My abiding memory of him on the telly was from that ghastly journalism quiz he did on ITV in the mid-80s, called Headliners, when he once said to a female team captain: "That's the wrong answer, but I'll give you the points because you're so beautiful." Somewhere at an adjacent desk Nigel Dempster was calling him a twat, and if you could irritate Dempster then you were pretty good in my eyes.

Otherwise, I didn't really know much about him, but he always seemed, well, affable. I don't know. He was married a lot, and issued at least one stupid libel writ, but beyond that he seemed decent, a bit old-fashioned, and quite ordinary. And that was the point.

11 September 2012

"God know why Sid Owen was codenamed 'Sushi'..."

There are 14 people needed for Strictly Come Dancing each year and you can usually guarantee that particular categories of celebrity have been sought in order to fill the show's criteria for a strong line-up.

We have no retired politician this year - I suppose after Edwina Currie and Ann Widdecombe there would have been nothing but comedown in getting Hazel Blears - but otherwise generally we're there with this year's rollcall, I think. Let's see.

Retired sporting hero? Yep, there's Michael Vaughan. If he's bobbins he'll still have time to join the TMS team in India. But cricketers have a very good Strictly record - two of them won the whole thing.
Youthful pop star whose band aren't as good as they once were? We have two. Nicky Byrne from Westlife and Kimberley Walsh from Girls Aloud. Given the success (note: not the talent, just the success) of their two bands, it's an impressive pairing though neither were the main focus of their groups and could walk down my street without me knowing who they are.
Popular soap star of yore? Two of these - Lisa Riley and Sid Owen. The former will also fit the "obese person who will use it as a weight loss experiment" category. The latter, meanwhile, didn't have much rhythm when dancing to his version of Good Thing Going while briefly being a pop star, so may be a bit of a dud.
TV royalty of yore? Sir Johnny of Ball, who obviously the whole nation over 35 will want to win.
Current BBC A-lister? Er, well Dani Harmer, I suppose. I've never heard of her but she seems to be big in kids' telly.
Person from flagship ITV show to guarantee promotion from rivals? And Daybreak again submits one of its stooges, some dude called Richard Arnold. The recruitment of Fern Britton, despite her currently inconsistent career on the light channel, is helpful here too.
Macho sporting beefcake who "needs" to "discover" his "softer" side? Yep, Louis Smith. Though I'm not sure how macho he is in personality, judging by the soft tones of his interviews after winning silver in gymnastics over the summer. But the muscles alone will assist him get votes, even if he can't transfer his rhythm from the pommel horse to the cha cha.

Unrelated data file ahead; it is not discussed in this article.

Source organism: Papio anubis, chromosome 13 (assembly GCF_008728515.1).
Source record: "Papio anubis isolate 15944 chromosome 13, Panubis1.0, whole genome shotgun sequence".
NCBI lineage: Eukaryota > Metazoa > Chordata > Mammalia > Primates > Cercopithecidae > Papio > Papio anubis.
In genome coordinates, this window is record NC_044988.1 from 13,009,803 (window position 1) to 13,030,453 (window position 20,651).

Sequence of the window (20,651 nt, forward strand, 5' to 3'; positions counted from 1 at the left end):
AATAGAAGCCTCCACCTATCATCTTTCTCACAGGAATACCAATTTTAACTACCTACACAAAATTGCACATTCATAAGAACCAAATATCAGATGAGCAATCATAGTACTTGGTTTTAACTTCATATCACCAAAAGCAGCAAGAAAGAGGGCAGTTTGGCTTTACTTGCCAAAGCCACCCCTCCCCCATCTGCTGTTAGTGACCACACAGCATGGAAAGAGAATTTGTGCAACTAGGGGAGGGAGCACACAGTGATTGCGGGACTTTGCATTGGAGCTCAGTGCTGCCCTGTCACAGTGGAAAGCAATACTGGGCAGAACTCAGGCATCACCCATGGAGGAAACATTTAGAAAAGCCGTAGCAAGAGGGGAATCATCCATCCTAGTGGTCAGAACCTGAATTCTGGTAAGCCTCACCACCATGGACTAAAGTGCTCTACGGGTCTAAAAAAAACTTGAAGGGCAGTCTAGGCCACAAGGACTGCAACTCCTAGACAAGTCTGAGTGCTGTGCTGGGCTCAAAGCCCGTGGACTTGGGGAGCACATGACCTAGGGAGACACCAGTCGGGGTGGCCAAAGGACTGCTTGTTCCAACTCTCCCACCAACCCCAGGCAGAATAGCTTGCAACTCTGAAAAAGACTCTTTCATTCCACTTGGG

Famous for association with someone far more famous? I don't wish to belittle or undervalue Jerry Hall's modelling career, or her Bovril adverts, but...

That leaves Denise Van Outen, whose role in life is currently hard to pin down but after many years of being really good on telly, even in really bad telly programmes, is now a West End and Broadway star and, to be truthful, it's a surprise to see her doing this. That said, as the longest-standing celebrity crush I've ever had, I'm chuffed she's going to be on there. Get her on the It Takes Two settee on a Tuesday night with Karen Hardy and I may not survive.

Colin Salmon, who has three Bond films behind him, is another one whose recruitment seems quite a coup. I don't know much about him. Victoria Pendleton, meanwhile, was unable to make it more plain she wanted to do Strictly unless she'd invaded the Newsnight studio with a huge placard saying 'GET ME ON STRICTLY'. And after her posturing there'd have been a mild outcry if she hadn't been asked, especially given that she's now retired from her sport.

They get introduced to their partners on Saturday. You just know that Anton du Beke is going to get Fern Britton. This Strictly junkie will be watching every week, as ever.

6 September 2012

Striking oil

Okay, I watched Dallas. I did so reluctantly, because people were tweeting about it, because there wasn't much else on, because I was curious. Etc.

It was absolutely brilliant.

5 September 2012

Supervising Producer - Calvin Clements Jr

I've no real interest in the return of Dallas to our screens, though I was fascinated to see Larry Hagman in such good health considering his age and endless list of ailments and appearances in operating theatres. It's good that he is still willing to bum about talking to any presenter or hack with an interest in the revival of a show that, at its peak, was brilliant and ludicrous in equal measure.

Compared to some American dramas, as well as soaps generally from the world, I always thought Dallas was especially well acted, the pouting ham-ups from Linda Gray notwithstanding. Hagman was always tremendous and for as long as his health allowed, and as long as JR Ewing was within his motivation, the show had to keep going. As batshit crazy as the plots and storylines sometimes became, somehow JR was always reassuringly believable and bad.

I can still feel the thump of my heart reaching breakneck speed when, after months of teasing, we saw for the first time the return of Bobby Ewing in the shower. We all knew how mad it was to re-cast Patrick Duffy and pretend his death in the previous series was all dreamt by Pam, though then and now I still thought it woeful that Pam had the briefest of cries in front of her naked ex-and-soon-to-be-again-current-or-was-his-proposal-part-of-the-dream-too husband about how she'd imagined him being mown down in a car, and then everything returned to normal. Or as normal as it could be in Dallas. Years before, I remember my teenage babysitter shrieking "Oh my God, he's killed Pamela!" (he hadn't) when a Saturday night episode concluded with Victoria Principal lifeless in the Southfork pool, while I confusedly carried on shoving my Matchbox cars along the carpet.